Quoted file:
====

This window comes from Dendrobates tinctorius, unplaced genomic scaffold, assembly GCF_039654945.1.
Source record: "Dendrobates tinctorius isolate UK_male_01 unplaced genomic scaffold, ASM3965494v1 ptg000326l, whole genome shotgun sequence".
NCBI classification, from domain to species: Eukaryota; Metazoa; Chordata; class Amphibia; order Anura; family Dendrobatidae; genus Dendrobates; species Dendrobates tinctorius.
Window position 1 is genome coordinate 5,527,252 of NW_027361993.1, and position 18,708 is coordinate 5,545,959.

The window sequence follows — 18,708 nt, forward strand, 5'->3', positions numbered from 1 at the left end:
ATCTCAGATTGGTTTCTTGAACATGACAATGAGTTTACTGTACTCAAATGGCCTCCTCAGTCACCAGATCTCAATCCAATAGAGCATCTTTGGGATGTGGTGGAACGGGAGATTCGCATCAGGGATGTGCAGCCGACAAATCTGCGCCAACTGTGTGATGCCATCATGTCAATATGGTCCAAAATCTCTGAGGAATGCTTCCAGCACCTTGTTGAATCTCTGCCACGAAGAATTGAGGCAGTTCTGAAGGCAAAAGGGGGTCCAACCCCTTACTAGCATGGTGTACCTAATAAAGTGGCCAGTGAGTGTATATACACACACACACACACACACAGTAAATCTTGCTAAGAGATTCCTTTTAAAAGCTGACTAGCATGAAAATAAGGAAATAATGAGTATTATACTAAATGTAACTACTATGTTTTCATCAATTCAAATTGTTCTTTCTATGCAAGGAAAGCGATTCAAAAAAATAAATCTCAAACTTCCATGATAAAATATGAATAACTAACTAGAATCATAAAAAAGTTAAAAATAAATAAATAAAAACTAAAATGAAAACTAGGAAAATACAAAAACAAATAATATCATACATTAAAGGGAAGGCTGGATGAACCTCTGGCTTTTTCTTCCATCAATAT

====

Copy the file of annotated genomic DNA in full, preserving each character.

This window comes from Dendrobates tinctorius, unplaced genomic scaffold, assembly GCF_039654945.1.
Source record: "Dendrobates tinctorius isolate UK_male_01 unplaced genomic scaffold, ASM3965494v1 ptg000326l, whole genome shotgun sequence".
NCBI classification, from domain to species: Eukaryota; Metazoa; Chordata; class Amphibia; order Anura; family Dendrobatidae; genus Dendrobates; species Dendrobates tinctorius.
Window position 1 is genome coordinate 5,527,252 of NW_027361993.1, and position 18,708 is coordinate 5,545,959.

The window sequence follows — 18,708 nt, forward strand, 5'->3', positions numbered from 1 at the left end:
ATCTCAGATTGGTTTCTTGAACATGACAATGAGTTTACTGTACTCAAATGGCCTCCTCAGTCACCAGATCTCAATCCAATAGAGCATCTTTGGGATGTGGTGGAACGGGAGATTCGCATCAGGGATGTGCAGCCGACAAATCTGCGCCAACTGTGTGATGCCATCATGTCAATATGGTCCAAAATCTCTGAGGAATGCTTCCAGCACCTTGTTGAATCTCTGCCACGAAGAATTGAGGCAGTTCTGAAGGCAAAAGGGGGTCCAACCCCTTACTAGCATGGTGTACCTAATAAAGTGGCCAGTGAGTGTATATACACACACACACACACACACAGTAAATCTTGCTAAGAGATTCCTTTTAAAAGCTGACTAGCATGAAAATAAGGAAATAATGAGTATTATACTAAATGTAACTACTATGTTTTCATCAATTCAAATTGTTCTTTCTATGCAAGGAAAGCGATTCAAAAAAATAAATCTCAAACTTCCATGATAAAATATGAATAACTAACTAGAATCATAAAAAAGTTAAAAATAAATAAATAAAAACTAAAATGAAAACTAGGAAAATACAAAAACAAATAATATCATACATTAAAGGGAAGGCTGGATGAACCTCTGGCTTTTTCTTCCATCAATAT